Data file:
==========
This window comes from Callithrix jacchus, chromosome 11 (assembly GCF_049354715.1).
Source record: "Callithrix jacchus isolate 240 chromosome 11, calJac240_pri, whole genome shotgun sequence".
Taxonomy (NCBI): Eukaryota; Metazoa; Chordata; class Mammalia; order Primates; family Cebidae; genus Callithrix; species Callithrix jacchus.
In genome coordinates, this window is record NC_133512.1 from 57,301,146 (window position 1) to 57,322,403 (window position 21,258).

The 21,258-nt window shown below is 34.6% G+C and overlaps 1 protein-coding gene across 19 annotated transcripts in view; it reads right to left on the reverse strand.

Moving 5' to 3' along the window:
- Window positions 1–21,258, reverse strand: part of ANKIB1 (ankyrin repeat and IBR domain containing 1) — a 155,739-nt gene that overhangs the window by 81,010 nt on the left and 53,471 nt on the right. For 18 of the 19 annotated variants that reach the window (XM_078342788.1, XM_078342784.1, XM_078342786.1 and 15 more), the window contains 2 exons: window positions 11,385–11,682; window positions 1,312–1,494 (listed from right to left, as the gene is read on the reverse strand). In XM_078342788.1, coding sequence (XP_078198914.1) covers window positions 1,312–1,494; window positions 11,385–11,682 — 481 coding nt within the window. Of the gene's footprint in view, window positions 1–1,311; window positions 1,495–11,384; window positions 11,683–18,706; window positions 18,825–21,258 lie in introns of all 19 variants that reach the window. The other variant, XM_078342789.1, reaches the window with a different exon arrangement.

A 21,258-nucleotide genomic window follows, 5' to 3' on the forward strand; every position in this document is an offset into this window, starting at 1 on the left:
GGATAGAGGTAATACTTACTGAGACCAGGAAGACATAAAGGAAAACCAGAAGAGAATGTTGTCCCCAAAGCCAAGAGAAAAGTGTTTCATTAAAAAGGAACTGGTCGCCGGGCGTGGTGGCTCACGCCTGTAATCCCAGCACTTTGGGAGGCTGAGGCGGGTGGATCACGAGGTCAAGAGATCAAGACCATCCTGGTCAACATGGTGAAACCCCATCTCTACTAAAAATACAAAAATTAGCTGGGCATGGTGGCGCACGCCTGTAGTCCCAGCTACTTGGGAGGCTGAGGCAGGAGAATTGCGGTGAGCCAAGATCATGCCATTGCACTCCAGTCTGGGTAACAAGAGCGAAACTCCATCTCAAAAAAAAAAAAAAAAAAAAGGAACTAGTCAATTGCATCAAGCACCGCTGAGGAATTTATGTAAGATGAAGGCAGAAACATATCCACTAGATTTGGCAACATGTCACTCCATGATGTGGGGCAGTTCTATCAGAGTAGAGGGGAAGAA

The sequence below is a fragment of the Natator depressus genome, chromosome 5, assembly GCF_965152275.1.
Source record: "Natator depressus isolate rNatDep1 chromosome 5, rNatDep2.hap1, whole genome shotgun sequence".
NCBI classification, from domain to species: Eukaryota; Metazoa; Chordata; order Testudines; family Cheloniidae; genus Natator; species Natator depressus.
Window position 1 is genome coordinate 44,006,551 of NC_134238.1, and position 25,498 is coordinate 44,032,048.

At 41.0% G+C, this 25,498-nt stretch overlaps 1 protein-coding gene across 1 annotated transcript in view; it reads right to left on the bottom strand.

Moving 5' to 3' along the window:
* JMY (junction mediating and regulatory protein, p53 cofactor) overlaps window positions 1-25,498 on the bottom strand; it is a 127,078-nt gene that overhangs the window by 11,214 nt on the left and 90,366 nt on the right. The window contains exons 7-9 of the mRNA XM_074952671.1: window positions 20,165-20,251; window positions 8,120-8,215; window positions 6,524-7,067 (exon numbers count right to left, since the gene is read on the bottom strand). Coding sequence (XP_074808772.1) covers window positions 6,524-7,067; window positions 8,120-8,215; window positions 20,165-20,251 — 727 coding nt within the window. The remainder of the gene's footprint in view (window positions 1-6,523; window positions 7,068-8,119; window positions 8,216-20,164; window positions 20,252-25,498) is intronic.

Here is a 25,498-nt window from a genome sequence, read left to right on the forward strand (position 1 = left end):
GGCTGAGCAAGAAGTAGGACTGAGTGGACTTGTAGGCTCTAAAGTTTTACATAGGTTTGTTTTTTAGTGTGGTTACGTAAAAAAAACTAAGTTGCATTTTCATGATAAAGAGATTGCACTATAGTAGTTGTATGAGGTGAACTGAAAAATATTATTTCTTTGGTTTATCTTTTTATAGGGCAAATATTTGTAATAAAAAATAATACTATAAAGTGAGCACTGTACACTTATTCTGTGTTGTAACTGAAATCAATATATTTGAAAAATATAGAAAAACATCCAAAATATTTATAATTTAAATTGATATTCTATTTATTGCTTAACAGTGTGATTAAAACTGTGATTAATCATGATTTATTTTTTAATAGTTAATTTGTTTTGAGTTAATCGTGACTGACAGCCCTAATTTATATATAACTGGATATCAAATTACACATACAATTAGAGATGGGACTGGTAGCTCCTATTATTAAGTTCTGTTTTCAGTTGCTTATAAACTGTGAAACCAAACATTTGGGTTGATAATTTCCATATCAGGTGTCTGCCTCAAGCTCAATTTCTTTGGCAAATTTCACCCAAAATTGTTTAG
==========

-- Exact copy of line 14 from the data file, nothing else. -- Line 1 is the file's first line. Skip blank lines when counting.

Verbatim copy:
At 41.0% G+C, this 25,498-nt stretch overlaps 1 protein-coding gene across 1 annotated transcript in view; it reads right to left on the bottom strand.